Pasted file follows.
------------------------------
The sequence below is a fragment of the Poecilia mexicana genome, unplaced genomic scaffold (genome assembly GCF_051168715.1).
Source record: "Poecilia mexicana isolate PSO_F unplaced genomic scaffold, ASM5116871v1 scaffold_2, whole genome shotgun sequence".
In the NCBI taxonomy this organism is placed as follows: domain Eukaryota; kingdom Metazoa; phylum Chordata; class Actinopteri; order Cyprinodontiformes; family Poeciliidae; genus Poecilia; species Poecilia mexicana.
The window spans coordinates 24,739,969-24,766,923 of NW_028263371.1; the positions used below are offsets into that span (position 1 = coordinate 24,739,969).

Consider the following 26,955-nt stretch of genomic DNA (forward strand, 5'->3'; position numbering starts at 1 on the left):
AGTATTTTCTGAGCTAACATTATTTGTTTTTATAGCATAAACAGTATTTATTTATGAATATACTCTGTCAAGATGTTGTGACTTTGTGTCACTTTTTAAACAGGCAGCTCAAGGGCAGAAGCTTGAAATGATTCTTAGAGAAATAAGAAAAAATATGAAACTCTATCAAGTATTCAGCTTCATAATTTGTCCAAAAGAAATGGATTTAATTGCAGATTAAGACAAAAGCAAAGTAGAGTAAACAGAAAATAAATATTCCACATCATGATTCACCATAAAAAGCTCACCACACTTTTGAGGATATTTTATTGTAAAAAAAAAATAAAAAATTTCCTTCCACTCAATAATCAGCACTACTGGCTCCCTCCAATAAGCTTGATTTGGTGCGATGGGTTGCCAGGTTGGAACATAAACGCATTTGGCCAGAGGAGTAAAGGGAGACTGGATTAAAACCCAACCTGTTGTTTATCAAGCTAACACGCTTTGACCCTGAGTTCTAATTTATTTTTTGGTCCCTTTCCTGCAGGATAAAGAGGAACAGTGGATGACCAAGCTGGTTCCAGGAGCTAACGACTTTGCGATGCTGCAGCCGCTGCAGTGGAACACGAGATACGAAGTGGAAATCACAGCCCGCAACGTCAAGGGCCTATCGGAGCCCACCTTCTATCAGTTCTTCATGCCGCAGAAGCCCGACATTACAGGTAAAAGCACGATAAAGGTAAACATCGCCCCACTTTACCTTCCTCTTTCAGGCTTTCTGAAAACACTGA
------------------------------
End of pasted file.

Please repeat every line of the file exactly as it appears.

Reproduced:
The sequence below is a fragment of the Poecilia mexicana genome, unplaced genomic scaffold (genome assembly GCF_051168715.1).
Source record: "Poecilia mexicana isolate PSO_F unplaced genomic scaffold, ASM5116871v1 scaffold_2, whole genome shotgun sequence".
In the NCBI taxonomy this organism is placed as follows: domain Eukaryota; kingdom Metazoa; phylum Chordata; class Actinopteri; order Cyprinodontiformes; family Poeciliidae; genus Poecilia; species Poecilia mexicana.
The window spans coordinates 24,739,969-24,766,923 of NW_028263371.1; the positions used below are offsets into that span (position 1 = coordinate 24,739,969).

Consider the following 26,955-nt stretch of genomic DNA (forward strand, 5'->3'; position numbering starts at 1 on the left):
AGTATTTTCTGAGCTAACATTATTTGTTTTTATAGCATAAACAGTATTTATTTATGAATATACTCTGTCAAGATGTTGTGACTTTGTGTCACTTTTTAAACAGGCAGCTCAAGGGCAGAAGCTTGAAATGATTCTTAGAGAAATAAGAAAAAATATGAAACTCTATCAAGTATTCAGCTTCATAATTTGTCCAAAAGAAATGGATTTAATTGCAGATTAAGACAAAAGCAAAGTAGAGTAAACAGAAAATAAATATTCCACATCATGATTCACCATAAAAAGCTCACCACACTTTTGAGGATATTTTATTGTAAAAAAAAAATAAAAAATTTCCTTCCACTCAATAATCAGCACTACTGGCTCCCTCCAATAAGCTTGATTTGGTGCGATGGGTTGCCAGGTTGGAACATAAACGCATTTGGCCAGAGGAGTAAAGGGAGACTGGATTAAAACCCAACCTGTTGTTTATCAAGCTAACACGCTTTGACCCTGAGTTCTAATTTATTTTTTGGTCCCTTTCCTGCAGGATAAAGAGGAACAGTGGATGACCAAGCTGGTTCCAGGAGCTAACGACTTTGCGATGCTGCAGCCGCTGCAGTGGAACACGAGATACGAAGTGGAAATCACAGCCCGCAACGTCAAGGGCCTATCGGAGCCCACCTTCTATCAGTTCTTCATGCCGCAGAAGCCCGACATTACAGGTAAAAGCACGATAAAGGTAAACATCGCCCCACTTTACCTTCCTCTTTCAGGCTTTCTGAAAACACTGA